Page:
By Lynn Venhaus
Known mostly in offbeat roles, versatile actors Colleen Backer and Jason Meyers are a dynamic duo in the irresistible romantic comedy “Outside Mullingar” at the West End Players Guild.
They shine as neighbors – 40-ish singles who are not mingling, and desperation about time passing by is creeping into their humdrum lives. Clearly, they are meant to be together, but their stars have been crossed by shyness, insecurities, grudges, stubbornness, misperceptions, their peculiar families, and past heartbreak.
Only children, they have lived their whole lives on adjacent family farms outside Mullingar, County Westmeath, in Ireland — with a pesky land dispute issue — and cared for elderly parents until they passed. Later, on their own, you’d think there would be an easier path to true love. But when you meet feisty Rosemary Muldoon and gentle, introverted Anthony Reilly, you will find out why it’s been a rocky road.
This confection is from acclaimed writer John Patrick Shanley, an Oscar winner for his original 1987 screenplay “Moonstruck” and a Tony winner for “Doubt: A Parable” in 2005, which also won a Pulitzer Prize. In 2014, he was nominated for another Tony Award for Best Play for this laugh-out-loud rom-com produced by the Manhattan Theatre Club that is also poignant and redolent with local color.
His lilting dialogue has a delightful rhythm to it, and the four-person cast is nimble in delivery, especially with the quirky cultural colloquialisms and customs. Shanley expresses his love for the land, and what makes Ireland so special, too, which is n interesting addition.
This is Shanley’s second play to be adapted into a movie, which came out as “Wild Mountain Thyme” in 2020 with Jamie Dornan, Emily Blunt and Christopher Walken, and cast Jon Hamm as the American cousin Adam, although in the play, you never see Adam, just hear about him. The film is available to stream on Hulu.
Jodi Stockton and Brad Slavik are well-suited to play Rosemary’s plucky widowed mother Aoife and Anthony’s gruff ailing father Tony with droll wit and pragmatic wisdom –while not exactly guiding their children in the most encouraging ways. Oh, those Irish squabbles that never seem to fade from memory.
In this distinctive Shanley scenario, the women seem to be stronger in lessons learned from life than the men do – and aren’t afraid to admonish them about it. Recognize your own family members? They may be a tad stereotypical, but they resonate.
The snappy repartee is one of the most fun aspects of this beguiling show – the parent and child scenes as well as the ones with a feisty Rosemary and a testy Anthony. She is often antagonistic, and he is frequently defensive, so sparks fly in a genuine way – and they convey the more complicated suppressed yearning and desires.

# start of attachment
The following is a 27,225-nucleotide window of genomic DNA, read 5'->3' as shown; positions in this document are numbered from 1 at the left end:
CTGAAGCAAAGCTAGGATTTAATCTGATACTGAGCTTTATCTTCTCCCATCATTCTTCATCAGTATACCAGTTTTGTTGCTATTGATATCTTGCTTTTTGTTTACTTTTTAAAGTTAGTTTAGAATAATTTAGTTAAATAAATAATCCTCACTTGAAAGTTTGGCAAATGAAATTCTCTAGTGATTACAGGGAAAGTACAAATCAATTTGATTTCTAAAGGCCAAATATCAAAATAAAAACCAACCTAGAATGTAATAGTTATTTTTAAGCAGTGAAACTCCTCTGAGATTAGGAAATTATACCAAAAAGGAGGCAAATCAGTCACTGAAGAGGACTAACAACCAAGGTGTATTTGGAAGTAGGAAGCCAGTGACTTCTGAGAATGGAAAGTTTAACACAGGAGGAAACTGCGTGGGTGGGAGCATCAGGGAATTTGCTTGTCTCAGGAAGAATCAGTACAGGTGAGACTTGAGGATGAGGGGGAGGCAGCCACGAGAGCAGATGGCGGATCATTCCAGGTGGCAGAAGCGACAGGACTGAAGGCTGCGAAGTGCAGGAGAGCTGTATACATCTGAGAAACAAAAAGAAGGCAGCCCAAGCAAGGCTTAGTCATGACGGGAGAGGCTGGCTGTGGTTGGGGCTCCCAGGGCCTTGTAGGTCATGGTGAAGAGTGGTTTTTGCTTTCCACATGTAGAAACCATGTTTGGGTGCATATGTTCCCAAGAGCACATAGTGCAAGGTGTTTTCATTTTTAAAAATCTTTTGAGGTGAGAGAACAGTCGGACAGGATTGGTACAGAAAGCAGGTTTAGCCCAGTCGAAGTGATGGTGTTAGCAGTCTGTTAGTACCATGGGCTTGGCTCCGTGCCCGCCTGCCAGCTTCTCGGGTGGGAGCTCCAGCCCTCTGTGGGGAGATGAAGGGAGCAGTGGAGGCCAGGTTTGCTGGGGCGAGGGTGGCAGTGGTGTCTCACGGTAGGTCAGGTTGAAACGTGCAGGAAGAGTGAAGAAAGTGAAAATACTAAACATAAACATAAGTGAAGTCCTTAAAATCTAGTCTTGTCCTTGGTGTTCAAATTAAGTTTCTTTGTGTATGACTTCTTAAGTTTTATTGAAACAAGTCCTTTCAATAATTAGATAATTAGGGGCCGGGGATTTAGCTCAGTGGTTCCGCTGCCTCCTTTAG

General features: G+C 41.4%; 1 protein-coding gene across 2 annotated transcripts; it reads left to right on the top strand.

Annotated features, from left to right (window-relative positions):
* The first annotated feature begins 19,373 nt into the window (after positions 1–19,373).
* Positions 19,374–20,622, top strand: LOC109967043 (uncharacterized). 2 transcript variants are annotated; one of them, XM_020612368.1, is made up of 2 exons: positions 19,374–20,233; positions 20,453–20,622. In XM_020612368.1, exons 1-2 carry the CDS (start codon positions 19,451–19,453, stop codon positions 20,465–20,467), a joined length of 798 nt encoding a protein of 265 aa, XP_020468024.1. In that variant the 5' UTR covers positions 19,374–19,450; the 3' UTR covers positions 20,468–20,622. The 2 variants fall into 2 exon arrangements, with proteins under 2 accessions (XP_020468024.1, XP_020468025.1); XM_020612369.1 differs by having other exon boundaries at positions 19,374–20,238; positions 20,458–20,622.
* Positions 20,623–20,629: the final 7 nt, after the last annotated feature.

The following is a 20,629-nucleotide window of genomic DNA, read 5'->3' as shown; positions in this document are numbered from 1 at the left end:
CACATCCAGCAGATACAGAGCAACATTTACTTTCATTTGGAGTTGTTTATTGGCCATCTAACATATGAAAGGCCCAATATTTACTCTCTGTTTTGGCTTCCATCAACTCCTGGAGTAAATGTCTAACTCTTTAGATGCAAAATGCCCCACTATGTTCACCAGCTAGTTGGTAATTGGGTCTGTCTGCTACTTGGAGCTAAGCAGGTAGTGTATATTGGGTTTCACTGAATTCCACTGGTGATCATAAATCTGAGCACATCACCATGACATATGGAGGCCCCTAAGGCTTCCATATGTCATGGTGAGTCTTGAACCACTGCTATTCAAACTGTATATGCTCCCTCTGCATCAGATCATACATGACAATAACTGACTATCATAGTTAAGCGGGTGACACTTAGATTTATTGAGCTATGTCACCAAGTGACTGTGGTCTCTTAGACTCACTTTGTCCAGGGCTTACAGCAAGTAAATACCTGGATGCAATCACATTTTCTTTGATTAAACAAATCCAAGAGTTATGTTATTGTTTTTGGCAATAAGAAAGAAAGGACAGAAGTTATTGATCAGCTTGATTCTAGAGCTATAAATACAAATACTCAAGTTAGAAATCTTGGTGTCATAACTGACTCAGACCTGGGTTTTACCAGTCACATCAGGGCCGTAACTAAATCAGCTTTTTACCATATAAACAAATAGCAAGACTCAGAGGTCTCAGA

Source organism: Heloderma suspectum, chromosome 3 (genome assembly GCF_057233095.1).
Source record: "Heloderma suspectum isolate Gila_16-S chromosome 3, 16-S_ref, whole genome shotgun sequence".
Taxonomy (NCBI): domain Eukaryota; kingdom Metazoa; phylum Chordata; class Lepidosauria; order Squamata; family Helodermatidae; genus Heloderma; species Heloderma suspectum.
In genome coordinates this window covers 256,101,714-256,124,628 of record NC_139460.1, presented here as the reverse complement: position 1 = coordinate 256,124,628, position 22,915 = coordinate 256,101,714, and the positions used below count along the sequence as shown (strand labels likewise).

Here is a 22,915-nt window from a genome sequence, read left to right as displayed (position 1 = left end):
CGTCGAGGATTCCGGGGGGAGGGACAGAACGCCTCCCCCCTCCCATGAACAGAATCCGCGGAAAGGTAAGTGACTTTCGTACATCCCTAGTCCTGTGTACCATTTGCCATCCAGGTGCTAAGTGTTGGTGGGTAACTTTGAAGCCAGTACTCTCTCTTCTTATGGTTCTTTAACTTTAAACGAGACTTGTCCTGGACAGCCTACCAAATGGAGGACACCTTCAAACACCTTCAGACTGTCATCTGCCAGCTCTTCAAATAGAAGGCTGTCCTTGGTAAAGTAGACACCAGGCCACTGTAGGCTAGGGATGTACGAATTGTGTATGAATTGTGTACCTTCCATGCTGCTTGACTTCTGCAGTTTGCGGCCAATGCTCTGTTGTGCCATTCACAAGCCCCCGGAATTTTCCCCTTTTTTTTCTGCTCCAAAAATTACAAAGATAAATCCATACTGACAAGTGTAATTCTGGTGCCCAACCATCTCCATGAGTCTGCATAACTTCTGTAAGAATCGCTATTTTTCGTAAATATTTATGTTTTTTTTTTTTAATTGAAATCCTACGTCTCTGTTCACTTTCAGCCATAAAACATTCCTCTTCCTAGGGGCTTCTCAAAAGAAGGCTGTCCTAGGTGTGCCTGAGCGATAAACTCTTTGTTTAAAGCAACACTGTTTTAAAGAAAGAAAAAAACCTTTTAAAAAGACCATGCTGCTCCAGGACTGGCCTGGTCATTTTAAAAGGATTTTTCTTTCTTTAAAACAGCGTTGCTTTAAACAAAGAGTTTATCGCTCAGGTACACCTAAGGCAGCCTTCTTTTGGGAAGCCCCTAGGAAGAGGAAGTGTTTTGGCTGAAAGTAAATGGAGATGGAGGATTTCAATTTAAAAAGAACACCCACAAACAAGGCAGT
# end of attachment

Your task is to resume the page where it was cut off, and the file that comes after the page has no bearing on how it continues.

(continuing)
Backer and Meyer aren’t usually cast in “regular people’ roles, often unconventional – and good at it, as they are both current St Louis Theater Circle Award nominees for comedic work last year. But with abundant zeal, they are very sweet together as this couple finding their way. In fact, it would be swell if they were cast together again.
The almost sold-out audience on Feb. 17 was rooting for them – you could hear a few cheers, shouts, and whoops.
WEPG has produced other engaging Irish plays before – “The Lonesome West” last year and “Bloomsday” by Steven Dietz the year prior, and it’s a good fit, with their modest stage and intimate setting.
But perhaps none more adorable. Director Jessa Knust, with assistance from Karen Pierce, recognized the humor in the idiosyncratic characters, and ensures they are endearing, even when they are arguing.
And they stage the “Will they or won’t they?” framework with cleverness and sharp moves by swift Backer and Meyers, who are terrific at physical comedy.
Morgan Maul-Smith’s sound design is strong, and enhanced by Celtic music and pop hits by the Irish band The Corrs that entertains before, in bumps and after this spirited 90-minute show without an intermission. And the cast nailed the dialects perfectly the night I was there.
The artisan designers did fine work – Tracey Newcomb on costumes, Jacob Winslow on set, Karen Pierce on lighting, and Knust on props.
Timed to be a Valentine’s treat, “Outside Mullinger” is a marvelously performed hopeful tale about affairs of the heart that is not ordinary at all, and all the more delightful because of its daffy characters and Irish warmth.
As Irish novelist James Stephens once said: “What the heart knows today the head will understand tomorrow.”
West End Players Guild presents “Outside Mullingar” from Feb. 10 to Feb. 19, with performances Friday and Saturday at 8 p.m., Thursday Feb. 16 at 8 p.m., and Sundays Feb. 12 and Feb. 19 at 2 p.m. at Union Avenue Christian Church, 733 Union Boulevard in the Central West End. Tickets for all performances of “Outside Mullingar” are on sale at www.WestEndPlayers.org/tickets or at the box office before the show.
Lynn Venhaus has had a continuous byline in St. Louis metro region publications since 1978. She is a Rotten Tomatoes-approved film critic, currently reviews films for Webster-Kirkwood Times and KTRS Radio, covers entertainment for PopLifeSTL.com and co-hosts podcast PopLifeSTL.com…Presents, and writes features and news for Belleville News-Democrat and contributes to other publications. She is a member of CCA, AWFJ and St. Louis Film Critics Association. She is a founding member of the St. Louis Theater Circle.